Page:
Exactly thirty years later on Dec. 12, 2017 a B-1B crew successfully fired two production-configuration LRASMs simultaneously during a test at Point Mugu’s sea range
Brought to my attention by Earl Belz, a reader of The Aviation Geek Club, the interesting video in this post was taken on Dec. 12, 1987 at Edwards Air Force Base (AFB) and shows a B-1B conducting a terrain-following mission to test the Lancer automatic terrain-following system.
Exactly thirty years later on Dec. 12, 2017 a B-1B crew successfully fired two production-configuration Long Range Anti-Ship Missiles (LRASM) simultaneously during a test at Point Mugu’s sea range.
“This continued success with LRASM provides confidence in its upcoming early operational capability milestone, putting a proven, unmatched munition into the U.S. Navy and U.S. Air Force inventories,” said David Helsel, LRASM program director at Lockheed Martin Missiles and Fire Control. “The successful flight demonstrates LRASM’s continued ability to strengthen sea control for our forces.”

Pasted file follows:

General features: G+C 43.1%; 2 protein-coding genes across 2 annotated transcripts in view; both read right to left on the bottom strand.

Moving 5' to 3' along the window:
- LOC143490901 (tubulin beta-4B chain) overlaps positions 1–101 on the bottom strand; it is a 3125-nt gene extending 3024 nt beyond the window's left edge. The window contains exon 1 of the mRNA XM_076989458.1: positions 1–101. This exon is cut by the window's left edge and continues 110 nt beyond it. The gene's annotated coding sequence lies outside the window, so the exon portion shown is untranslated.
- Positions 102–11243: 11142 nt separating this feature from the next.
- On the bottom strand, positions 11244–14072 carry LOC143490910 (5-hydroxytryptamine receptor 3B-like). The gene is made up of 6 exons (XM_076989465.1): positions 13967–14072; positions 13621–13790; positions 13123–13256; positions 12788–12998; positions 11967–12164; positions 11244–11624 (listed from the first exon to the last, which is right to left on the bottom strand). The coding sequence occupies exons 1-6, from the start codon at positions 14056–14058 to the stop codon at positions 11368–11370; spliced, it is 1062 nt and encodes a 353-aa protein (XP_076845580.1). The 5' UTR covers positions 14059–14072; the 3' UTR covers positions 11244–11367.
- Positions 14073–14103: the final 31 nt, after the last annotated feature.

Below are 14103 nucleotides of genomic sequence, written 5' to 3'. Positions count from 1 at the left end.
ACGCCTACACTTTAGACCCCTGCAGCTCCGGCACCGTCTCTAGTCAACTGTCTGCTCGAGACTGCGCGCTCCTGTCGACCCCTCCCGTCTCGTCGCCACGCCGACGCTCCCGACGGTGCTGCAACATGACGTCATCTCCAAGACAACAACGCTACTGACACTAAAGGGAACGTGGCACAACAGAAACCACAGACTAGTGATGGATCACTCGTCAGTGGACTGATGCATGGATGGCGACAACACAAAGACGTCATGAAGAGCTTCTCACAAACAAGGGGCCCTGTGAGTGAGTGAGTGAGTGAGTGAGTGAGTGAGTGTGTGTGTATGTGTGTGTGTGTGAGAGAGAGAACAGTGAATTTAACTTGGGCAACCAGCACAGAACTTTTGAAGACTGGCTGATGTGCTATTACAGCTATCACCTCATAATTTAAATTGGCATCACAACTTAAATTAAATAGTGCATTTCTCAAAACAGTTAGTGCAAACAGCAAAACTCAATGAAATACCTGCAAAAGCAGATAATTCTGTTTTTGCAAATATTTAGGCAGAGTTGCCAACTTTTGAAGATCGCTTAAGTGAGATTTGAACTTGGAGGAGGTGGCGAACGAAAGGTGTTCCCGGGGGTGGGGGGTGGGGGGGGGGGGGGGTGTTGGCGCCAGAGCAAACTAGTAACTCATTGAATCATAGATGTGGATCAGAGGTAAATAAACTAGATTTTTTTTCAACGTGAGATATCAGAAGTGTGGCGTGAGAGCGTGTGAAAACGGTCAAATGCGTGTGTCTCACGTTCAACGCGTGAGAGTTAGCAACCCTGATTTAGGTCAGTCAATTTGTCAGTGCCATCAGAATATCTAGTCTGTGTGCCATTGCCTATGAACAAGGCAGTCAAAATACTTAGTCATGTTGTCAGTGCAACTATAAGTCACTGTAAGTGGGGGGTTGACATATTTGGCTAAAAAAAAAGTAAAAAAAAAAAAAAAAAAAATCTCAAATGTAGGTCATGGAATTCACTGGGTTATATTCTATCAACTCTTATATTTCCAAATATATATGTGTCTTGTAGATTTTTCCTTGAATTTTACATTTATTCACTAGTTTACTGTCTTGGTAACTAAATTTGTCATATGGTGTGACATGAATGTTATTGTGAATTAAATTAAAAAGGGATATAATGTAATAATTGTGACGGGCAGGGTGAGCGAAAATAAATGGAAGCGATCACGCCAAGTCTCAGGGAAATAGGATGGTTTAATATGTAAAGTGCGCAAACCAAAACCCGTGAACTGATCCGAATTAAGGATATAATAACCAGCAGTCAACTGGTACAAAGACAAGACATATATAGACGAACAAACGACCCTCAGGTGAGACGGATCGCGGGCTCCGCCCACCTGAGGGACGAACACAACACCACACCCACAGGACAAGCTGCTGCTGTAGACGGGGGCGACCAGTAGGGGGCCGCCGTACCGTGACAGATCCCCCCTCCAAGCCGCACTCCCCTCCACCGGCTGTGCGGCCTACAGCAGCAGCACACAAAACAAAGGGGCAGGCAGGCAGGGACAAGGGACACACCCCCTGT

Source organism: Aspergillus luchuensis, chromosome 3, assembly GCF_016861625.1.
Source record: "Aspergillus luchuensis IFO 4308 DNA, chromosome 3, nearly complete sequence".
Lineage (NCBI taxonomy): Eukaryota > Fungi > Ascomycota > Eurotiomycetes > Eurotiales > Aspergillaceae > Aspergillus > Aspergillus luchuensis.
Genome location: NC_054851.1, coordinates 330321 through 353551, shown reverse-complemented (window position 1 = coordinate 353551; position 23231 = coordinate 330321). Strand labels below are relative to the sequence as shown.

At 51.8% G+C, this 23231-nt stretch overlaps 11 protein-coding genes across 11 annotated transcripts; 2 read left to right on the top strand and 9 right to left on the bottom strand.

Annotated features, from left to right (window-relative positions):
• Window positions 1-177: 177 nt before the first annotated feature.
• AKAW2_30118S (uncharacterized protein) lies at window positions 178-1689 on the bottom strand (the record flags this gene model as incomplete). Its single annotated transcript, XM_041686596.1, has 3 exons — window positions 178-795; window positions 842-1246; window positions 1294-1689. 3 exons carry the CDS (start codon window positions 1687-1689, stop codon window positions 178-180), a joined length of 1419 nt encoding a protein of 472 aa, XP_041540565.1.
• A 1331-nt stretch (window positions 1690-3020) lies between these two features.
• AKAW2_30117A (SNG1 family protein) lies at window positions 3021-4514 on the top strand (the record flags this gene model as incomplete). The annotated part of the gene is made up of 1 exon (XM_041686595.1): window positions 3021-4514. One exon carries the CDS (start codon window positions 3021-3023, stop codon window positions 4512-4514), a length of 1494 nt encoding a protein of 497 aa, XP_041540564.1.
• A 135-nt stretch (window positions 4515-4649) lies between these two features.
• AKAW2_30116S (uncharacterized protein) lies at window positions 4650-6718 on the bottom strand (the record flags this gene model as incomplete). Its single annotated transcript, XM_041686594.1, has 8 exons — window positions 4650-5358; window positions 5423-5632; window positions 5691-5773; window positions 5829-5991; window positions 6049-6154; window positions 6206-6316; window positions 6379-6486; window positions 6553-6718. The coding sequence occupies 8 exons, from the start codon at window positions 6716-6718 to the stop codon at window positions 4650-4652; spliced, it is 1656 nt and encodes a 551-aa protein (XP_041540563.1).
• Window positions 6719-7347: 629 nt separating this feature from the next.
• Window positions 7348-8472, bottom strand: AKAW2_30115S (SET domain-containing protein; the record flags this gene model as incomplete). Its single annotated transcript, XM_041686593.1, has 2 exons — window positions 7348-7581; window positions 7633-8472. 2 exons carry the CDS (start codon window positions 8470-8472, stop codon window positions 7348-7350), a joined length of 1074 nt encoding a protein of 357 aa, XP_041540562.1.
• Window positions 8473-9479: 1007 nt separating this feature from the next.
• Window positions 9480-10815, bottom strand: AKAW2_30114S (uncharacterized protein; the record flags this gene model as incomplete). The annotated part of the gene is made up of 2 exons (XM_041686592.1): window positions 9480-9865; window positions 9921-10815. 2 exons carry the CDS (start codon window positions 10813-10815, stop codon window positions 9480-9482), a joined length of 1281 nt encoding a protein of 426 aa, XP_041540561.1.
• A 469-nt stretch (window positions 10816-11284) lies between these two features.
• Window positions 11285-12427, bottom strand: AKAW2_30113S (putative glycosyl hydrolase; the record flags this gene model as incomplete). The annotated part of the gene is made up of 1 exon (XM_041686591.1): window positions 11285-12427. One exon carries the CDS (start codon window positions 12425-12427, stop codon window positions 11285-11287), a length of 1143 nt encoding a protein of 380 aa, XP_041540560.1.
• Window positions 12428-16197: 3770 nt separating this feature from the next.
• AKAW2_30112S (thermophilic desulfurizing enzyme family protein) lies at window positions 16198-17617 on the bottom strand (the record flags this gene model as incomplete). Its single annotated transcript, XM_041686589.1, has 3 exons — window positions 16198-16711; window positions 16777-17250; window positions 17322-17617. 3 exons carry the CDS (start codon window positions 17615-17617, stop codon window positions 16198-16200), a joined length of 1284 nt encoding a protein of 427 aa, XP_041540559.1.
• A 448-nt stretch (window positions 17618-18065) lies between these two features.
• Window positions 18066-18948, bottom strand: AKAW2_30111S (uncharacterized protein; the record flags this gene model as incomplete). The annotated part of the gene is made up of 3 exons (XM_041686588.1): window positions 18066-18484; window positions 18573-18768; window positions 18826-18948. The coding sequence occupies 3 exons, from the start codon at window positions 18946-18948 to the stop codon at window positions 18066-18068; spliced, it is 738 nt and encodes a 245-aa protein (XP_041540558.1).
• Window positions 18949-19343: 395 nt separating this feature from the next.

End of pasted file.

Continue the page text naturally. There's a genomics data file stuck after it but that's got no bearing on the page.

According to Lockheed Martin LRASM is designed to detect and destroy specific targets within groups of ships by employing advanced technologies that reduce dependence on intelligence, surveillance and reconnaissance platforms, network links and GPS navigation in electronic warfare environments. LRASM will play a significant role in ensuring military access to operate in open ocean/blue waters, owing that to its enhanced ability to discriminate and conduct tactical engagements from extended ranges.
LRASM is a precision-guided, anti-ship standoff missile based on the successful Joint Air-to-Surface Standoff Missile – Extended Range (JASSM-ER). It is designed to meet the needs of U.S. Navy and Air Force warfighters in contested environments. The air-launched variant provides an early operational capability for the U.S. Navy’s offensive anti-surface warfare Increment I requirement to be integrated onboard the U.S. Air Force’s B-1B in 2018 and on the U.S. Navy’s F/A-18E/F in 2019.
Photo credit: U.S. Air Force and U.S. Navy
Artwork courtesy of AircraftProfilePrints.com